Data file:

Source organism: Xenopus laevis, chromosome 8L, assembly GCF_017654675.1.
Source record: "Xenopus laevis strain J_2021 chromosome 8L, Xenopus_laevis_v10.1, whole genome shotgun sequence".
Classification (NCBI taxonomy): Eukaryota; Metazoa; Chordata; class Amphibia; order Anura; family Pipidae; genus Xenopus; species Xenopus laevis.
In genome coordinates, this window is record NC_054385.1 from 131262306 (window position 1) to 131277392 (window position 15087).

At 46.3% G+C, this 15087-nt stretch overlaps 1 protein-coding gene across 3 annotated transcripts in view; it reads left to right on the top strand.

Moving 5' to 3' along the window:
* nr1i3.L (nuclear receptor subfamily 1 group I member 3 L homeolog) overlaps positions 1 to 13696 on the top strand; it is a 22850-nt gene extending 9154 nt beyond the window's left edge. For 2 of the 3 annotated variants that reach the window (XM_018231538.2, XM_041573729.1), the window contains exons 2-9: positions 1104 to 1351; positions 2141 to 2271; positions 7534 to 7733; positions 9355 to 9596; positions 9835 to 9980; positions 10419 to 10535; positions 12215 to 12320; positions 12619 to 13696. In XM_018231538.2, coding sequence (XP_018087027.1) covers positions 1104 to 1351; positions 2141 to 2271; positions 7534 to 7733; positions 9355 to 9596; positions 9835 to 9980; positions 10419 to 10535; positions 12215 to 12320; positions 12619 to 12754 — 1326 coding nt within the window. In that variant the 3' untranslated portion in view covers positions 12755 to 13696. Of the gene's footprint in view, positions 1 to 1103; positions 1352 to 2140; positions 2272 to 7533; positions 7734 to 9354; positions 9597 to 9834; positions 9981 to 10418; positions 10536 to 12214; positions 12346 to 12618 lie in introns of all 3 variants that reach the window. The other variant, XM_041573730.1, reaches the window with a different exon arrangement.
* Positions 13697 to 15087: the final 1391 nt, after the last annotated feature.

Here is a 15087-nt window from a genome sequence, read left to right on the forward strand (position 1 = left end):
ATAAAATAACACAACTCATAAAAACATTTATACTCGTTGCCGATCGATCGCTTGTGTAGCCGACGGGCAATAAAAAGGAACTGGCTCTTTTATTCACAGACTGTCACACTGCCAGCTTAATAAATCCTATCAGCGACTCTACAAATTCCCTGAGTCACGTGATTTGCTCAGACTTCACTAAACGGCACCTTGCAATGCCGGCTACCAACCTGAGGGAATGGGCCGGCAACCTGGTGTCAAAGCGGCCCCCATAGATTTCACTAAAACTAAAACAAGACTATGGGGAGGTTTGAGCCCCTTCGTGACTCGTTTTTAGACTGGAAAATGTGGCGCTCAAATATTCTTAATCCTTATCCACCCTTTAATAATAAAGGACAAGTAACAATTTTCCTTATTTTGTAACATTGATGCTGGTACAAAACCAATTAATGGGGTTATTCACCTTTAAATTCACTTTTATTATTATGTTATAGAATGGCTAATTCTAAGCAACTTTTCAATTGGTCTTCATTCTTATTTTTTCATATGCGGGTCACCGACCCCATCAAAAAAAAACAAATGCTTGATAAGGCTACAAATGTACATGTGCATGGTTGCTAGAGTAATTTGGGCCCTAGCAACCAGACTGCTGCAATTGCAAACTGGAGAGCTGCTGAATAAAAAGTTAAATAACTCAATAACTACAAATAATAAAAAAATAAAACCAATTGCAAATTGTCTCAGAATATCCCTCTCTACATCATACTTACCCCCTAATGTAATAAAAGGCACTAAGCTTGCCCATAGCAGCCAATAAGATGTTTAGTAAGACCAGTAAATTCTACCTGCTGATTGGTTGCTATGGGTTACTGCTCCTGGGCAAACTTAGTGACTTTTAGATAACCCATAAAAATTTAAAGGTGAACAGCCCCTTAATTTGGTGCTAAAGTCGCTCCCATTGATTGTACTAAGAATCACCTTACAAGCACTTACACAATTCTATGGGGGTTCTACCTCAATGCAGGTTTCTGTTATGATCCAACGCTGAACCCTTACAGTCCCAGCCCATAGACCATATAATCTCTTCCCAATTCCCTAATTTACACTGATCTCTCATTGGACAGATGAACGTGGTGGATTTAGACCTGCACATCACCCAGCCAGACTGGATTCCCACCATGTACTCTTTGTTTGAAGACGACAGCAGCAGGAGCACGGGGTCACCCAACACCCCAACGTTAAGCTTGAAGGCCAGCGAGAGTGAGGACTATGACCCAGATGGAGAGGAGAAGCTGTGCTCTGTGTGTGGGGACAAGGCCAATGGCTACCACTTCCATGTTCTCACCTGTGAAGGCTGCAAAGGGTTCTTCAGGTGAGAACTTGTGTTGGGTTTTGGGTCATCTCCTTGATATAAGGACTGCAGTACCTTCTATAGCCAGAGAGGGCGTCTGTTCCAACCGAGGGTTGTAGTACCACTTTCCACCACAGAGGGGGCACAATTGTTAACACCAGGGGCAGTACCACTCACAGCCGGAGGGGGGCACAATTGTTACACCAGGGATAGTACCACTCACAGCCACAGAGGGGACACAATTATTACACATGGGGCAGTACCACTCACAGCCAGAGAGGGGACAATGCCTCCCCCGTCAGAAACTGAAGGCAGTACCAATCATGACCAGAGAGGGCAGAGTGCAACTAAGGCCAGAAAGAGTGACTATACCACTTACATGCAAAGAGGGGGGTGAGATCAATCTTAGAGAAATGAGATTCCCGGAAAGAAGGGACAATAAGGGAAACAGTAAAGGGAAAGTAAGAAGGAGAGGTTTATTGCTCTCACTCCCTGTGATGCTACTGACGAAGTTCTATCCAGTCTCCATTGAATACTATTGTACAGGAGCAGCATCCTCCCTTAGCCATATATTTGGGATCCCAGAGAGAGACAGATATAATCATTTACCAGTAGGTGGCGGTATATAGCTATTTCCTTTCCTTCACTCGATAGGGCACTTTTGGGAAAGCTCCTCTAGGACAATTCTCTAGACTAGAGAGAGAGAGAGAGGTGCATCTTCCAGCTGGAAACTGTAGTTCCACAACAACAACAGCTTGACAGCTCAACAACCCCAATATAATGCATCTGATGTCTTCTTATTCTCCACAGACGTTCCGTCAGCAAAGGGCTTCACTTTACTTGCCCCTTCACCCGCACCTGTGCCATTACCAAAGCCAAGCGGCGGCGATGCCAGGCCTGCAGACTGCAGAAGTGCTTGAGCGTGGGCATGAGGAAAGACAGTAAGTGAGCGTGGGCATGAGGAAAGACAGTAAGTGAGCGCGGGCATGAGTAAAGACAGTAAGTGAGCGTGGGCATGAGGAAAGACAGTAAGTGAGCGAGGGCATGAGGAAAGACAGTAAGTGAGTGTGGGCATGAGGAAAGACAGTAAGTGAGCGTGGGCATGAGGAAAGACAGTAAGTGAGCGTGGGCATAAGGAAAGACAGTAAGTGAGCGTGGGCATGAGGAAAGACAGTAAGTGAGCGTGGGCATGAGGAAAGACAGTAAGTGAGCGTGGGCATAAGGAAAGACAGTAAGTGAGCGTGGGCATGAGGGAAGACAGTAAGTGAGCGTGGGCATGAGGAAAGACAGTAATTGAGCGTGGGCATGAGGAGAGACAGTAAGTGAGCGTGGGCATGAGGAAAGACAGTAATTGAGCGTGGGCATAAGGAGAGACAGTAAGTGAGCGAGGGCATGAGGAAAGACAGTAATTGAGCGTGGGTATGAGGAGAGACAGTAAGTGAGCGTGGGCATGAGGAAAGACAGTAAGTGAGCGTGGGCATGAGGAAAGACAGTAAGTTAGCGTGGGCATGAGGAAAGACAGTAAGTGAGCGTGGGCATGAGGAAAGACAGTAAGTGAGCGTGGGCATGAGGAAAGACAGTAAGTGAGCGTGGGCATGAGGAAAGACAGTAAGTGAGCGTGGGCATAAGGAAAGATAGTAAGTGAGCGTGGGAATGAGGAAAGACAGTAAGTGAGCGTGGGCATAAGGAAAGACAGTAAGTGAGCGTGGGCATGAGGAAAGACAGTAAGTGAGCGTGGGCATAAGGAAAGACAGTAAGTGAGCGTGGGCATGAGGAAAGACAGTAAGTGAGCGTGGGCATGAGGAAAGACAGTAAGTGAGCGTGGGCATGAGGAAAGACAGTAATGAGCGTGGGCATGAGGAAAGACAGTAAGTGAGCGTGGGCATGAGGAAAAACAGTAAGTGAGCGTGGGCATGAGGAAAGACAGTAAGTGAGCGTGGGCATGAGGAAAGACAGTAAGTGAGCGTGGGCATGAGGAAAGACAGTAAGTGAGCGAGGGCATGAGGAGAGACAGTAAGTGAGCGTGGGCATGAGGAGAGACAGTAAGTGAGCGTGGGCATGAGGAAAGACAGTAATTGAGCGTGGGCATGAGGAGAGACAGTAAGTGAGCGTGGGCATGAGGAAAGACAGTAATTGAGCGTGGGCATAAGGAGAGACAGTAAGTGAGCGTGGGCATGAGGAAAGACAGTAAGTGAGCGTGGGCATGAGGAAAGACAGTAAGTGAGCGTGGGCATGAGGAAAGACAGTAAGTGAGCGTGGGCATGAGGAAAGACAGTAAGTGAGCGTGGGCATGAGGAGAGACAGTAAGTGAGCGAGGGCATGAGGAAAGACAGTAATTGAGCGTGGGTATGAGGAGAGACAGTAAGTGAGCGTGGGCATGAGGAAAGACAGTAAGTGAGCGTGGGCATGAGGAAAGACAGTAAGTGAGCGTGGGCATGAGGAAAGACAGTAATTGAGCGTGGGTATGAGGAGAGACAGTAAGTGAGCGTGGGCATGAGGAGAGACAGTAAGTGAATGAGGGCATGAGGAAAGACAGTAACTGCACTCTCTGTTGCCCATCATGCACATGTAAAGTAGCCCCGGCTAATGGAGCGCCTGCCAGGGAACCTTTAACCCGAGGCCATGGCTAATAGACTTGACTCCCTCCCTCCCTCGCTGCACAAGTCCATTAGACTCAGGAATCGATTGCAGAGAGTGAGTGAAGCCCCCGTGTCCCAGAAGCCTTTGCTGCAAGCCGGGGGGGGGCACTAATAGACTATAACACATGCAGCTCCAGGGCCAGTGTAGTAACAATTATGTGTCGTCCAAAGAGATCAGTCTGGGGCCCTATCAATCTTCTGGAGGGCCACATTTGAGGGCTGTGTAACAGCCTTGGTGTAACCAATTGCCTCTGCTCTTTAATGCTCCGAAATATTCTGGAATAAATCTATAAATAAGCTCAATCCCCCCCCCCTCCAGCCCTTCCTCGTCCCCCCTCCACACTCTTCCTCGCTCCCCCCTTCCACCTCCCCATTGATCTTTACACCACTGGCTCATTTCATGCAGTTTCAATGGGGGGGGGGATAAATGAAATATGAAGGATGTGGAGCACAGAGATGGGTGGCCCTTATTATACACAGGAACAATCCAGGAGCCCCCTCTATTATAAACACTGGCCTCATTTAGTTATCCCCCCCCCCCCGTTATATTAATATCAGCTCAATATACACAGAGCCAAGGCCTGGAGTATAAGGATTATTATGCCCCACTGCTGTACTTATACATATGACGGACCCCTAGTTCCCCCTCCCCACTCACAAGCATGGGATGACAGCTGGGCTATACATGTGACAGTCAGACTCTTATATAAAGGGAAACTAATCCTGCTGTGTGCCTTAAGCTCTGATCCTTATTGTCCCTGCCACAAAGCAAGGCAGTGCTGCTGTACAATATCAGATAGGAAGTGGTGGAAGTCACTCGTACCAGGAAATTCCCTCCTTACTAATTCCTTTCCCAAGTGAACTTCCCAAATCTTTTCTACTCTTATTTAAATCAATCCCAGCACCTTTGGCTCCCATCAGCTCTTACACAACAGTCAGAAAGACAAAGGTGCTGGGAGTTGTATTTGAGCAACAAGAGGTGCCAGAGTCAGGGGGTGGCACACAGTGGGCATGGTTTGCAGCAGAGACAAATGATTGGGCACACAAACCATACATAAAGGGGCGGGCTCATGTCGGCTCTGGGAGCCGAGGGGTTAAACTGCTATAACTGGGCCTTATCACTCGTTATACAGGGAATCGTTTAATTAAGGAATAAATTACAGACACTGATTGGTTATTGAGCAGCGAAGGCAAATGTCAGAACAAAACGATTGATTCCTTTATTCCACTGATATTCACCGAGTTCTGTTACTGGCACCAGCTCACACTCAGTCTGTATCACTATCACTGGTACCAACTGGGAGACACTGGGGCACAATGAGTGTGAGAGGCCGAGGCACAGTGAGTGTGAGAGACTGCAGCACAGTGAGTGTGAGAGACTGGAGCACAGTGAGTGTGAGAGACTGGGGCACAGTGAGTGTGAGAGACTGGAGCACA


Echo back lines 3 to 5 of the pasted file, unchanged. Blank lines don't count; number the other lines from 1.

Classification (NCBI taxonomy): Eukaryota; Metazoa; Chordata; class Amphibia; order Anura; family Pipidae; genus Xenopus; species Xenopus laevis.
In genome coordinates, this window is record NC_054385.1 from 131262306 (window position 1) to 131277392 (window position 15087).

At 46.3% G+C, this 15087-nt stretch overlaps 1 protein-coding gene across 3 annotated transcripts in view; it reads left to right on the top strand.